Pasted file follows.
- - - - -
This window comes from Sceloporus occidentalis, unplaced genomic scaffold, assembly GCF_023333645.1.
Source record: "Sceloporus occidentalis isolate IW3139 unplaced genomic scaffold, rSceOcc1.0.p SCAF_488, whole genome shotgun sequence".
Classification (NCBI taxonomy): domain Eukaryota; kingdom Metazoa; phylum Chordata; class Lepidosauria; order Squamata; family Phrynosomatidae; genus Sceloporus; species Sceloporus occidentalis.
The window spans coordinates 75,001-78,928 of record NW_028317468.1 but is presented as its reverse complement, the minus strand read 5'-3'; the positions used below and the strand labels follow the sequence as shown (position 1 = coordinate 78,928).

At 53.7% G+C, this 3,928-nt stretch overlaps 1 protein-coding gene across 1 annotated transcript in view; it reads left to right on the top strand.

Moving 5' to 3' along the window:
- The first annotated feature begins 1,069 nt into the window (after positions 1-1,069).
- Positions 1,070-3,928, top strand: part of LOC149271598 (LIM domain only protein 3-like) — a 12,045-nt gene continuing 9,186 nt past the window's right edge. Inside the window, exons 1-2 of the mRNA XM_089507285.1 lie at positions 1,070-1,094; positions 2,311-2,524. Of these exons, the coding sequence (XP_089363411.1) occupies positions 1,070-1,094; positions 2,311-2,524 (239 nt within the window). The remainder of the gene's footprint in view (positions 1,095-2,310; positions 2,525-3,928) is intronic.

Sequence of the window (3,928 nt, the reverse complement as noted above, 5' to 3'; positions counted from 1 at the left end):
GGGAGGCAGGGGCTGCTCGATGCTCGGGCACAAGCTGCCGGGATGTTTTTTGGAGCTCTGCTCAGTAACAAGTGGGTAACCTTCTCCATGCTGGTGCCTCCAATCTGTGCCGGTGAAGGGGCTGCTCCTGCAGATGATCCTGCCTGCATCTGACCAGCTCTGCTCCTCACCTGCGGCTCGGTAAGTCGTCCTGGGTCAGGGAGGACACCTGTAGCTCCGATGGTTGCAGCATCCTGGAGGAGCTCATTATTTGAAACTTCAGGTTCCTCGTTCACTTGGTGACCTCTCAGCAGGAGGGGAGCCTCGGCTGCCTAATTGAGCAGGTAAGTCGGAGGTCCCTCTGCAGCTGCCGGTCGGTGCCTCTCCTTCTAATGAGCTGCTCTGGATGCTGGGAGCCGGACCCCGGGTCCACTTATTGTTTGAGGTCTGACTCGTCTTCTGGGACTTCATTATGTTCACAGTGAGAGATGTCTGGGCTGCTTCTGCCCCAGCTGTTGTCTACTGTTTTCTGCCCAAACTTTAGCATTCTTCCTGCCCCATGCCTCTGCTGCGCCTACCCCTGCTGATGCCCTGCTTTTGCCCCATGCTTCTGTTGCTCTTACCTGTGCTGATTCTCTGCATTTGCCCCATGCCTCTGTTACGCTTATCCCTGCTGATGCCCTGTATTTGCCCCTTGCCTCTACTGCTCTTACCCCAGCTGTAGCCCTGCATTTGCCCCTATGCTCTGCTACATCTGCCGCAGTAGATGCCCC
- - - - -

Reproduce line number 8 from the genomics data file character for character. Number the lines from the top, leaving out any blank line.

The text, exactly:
- Positions 1,070-3,928, top strand: part of LOC149271598 (LIM domain only protein 3-like) — a 12,045-nt gene continuing 9,186 nt past the window's right edge. Inside the window, exons 1-2 of the mRNA XM_089507285.1 lie at positions 1,070-1,094; positions 2,311-2,524. Of these exons, the coding sequence (XP_089363411.1) occupies positions 1,070-1,094; positions 2,311-2,524 (239 nt within the window). The remainder of the gene's footprint in view (positions 1,095-2,310; positions 2,525-3,928) is intronic.